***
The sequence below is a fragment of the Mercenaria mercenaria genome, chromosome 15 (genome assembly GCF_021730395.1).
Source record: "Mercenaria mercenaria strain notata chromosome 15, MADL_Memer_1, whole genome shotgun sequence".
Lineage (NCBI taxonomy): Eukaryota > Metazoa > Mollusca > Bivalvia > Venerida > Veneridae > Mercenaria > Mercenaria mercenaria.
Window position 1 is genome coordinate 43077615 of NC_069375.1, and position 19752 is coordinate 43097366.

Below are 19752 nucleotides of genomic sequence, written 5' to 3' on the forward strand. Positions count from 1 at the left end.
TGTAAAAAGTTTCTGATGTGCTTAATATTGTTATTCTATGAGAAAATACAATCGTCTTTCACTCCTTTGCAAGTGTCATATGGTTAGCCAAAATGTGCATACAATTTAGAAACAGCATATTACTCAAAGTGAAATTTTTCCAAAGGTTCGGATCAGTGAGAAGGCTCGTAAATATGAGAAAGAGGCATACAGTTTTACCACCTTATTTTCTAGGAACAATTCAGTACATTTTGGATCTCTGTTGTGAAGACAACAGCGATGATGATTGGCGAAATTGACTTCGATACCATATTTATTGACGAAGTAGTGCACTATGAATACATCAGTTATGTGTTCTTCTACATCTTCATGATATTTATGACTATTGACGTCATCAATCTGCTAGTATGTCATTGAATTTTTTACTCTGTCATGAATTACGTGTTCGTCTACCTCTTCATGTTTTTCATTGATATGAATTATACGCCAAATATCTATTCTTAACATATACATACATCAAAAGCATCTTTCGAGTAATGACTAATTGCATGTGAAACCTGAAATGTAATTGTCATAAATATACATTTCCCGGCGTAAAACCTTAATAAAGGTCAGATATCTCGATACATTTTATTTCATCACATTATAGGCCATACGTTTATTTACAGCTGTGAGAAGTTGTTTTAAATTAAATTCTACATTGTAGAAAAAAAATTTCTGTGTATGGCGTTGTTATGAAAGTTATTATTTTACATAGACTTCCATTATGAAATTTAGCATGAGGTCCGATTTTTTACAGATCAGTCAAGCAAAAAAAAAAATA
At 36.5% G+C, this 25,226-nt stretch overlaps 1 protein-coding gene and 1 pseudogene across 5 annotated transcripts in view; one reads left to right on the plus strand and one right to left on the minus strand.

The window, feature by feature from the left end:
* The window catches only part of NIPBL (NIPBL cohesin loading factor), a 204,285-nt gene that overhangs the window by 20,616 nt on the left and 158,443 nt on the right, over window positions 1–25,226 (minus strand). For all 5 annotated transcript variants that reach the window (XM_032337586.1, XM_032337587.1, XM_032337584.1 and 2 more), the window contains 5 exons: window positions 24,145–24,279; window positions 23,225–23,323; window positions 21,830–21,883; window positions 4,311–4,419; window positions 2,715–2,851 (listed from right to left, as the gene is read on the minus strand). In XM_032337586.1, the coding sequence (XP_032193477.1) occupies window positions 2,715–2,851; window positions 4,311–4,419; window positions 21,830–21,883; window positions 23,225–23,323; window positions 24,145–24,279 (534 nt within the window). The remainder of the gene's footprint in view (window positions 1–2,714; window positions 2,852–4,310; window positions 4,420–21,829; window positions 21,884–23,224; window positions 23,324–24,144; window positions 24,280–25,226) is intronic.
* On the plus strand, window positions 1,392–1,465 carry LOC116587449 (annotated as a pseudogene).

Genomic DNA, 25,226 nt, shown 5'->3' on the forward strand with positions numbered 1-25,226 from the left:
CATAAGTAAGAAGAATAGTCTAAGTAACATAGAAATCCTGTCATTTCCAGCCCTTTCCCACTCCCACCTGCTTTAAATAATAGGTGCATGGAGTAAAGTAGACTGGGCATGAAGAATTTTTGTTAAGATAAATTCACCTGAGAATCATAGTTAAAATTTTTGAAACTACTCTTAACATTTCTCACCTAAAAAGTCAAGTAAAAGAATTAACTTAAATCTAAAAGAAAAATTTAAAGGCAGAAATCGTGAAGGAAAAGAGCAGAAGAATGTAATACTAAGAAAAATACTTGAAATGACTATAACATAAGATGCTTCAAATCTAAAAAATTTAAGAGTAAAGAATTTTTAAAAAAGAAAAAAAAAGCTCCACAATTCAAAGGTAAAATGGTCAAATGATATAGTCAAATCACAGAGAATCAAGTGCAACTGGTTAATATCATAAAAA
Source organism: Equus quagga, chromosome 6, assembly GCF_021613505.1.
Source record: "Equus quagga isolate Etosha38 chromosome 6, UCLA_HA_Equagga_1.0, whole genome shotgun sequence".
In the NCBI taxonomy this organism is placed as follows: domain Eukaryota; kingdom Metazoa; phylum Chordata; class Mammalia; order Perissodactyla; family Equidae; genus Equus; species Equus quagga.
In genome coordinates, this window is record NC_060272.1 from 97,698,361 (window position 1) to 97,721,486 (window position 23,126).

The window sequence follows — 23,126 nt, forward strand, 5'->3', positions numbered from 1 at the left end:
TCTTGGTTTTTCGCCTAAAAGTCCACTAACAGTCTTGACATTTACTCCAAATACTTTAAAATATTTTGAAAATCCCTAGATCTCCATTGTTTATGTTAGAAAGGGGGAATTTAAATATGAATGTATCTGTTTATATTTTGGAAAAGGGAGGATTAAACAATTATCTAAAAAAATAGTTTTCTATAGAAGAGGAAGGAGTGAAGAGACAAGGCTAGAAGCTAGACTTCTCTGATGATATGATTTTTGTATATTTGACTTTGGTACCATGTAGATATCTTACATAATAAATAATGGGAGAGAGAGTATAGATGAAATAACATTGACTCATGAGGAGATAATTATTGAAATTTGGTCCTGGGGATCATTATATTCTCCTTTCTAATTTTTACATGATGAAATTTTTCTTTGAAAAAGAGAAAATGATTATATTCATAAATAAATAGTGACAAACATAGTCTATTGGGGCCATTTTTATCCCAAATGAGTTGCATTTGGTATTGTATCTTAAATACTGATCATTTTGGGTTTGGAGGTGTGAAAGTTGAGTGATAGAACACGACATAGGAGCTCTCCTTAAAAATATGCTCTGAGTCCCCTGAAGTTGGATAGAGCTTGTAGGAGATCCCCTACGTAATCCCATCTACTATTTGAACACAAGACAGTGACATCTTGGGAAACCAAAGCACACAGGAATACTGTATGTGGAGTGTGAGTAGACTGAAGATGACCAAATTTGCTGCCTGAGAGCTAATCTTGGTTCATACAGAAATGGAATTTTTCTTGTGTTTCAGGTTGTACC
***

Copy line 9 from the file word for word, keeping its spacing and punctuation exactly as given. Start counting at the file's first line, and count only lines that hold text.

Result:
* The window catches only part of NIPBL (NIPBL cohesin loading factor), a 204,285-nt gene that overhangs the window by 20,616 nt on the left and 158,443 nt on the right, over window positions 1–25,226 (minus strand). For all 5 annotated transcript variants that reach the window (XM_032337586.1, XM_032337587.1, XM_032337584.1 and 2 more), the window contains 5 exons: window positions 24,145–24,279; window positions 23,225–23,323; window positions 21,830–21,883; window positions 4,311–4,419; window positions 2,715–2,851 (listed from right to left, as the gene is read on the minus strand). In XM_032337586.1, the coding sequence (XP_032193477.1) occupies window positions 2,715–2,851; window positions 4,311–4,419; window positions 21,830–21,883; window positions 23,225–23,323; window positions 24,145–24,279 (534 nt within the window). The remainder of the gene's footprint in view (window positions 1–2,714; window positions 2,852–4,310; window positions 4,420–21,829; window positions 21,884–23,224; window positions 23,324–24,144; window positions 24,280–25,226) is intronic.